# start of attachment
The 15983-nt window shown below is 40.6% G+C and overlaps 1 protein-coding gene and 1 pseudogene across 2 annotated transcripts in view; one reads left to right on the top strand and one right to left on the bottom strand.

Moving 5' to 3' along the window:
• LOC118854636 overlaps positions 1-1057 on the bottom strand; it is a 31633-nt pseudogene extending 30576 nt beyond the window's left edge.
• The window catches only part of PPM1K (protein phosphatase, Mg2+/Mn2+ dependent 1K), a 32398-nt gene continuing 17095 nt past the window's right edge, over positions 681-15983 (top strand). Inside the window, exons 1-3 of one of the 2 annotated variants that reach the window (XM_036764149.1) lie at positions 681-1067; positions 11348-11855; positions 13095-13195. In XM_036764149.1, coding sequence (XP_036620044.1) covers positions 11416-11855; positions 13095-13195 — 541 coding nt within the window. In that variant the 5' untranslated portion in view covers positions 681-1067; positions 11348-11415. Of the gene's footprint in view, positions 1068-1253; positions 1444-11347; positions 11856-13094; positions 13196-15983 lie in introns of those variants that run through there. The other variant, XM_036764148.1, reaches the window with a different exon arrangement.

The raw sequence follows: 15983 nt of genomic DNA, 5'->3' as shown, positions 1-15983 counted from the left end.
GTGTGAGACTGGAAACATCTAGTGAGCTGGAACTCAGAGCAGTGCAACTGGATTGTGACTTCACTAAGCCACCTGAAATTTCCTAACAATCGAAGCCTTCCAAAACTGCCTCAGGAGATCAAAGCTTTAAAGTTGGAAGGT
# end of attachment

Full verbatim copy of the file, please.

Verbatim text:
The 15983-nt window shown below is 40.6% G+C and overlaps 1 protein-coding gene and 1 pseudogene across 2 annotated transcripts in view; one reads left to right on the top strand and one right to left on the bottom strand.

Moving 5' to 3' along the window:
• LOC118854636 overlaps positions 1-1057 on the bottom strand; it is a 31633-nt pseudogene extending 30576 nt beyond the window's left edge.
• The window catches only part of PPM1K (protein phosphatase, Mg2+/Mn2+ dependent 1K), a 32398-nt gene continuing 17095 nt past the window's right edge, over positions 681-15983 (top strand). Inside the window, exons 1-3 of one of the 2 annotated variants that reach the window (XM_036764149.1) lie at positions 681-1067; positions 11348-11855; positions 13095-13195. In XM_036764149.1, coding sequence (XP_036620044.1) covers positions 11416-11855; positions 13095-13195 — 541 coding nt within the window. In that variant the 5' untranslated portion in view covers positions 681-1067; positions 11348-11415. Of the gene's footprint in view, positions 1068-1253; positions 1444-11347; positions 11856-13094; positions 13196-15983 lie in introns of those variants that run through there. The other variant, XM_036764148.1, reaches the window with a different exon arrangement.

The raw sequence follows: 15983 nt of genomic DNA, 5'->3' as shown, positions 1-15983 counted from the left end.
GTGTGAGACTGGAAACATCTAGTGAGCTGGAACTCAGAGCAGTGCAACTGGATTGTGACTTCACTAAGCCACCTGAAATTTCCTAACAATCGAAGCCTTCCAAAACTGCCTCAGGAGATCAAAGCTTTAAAGTTGGAAGGT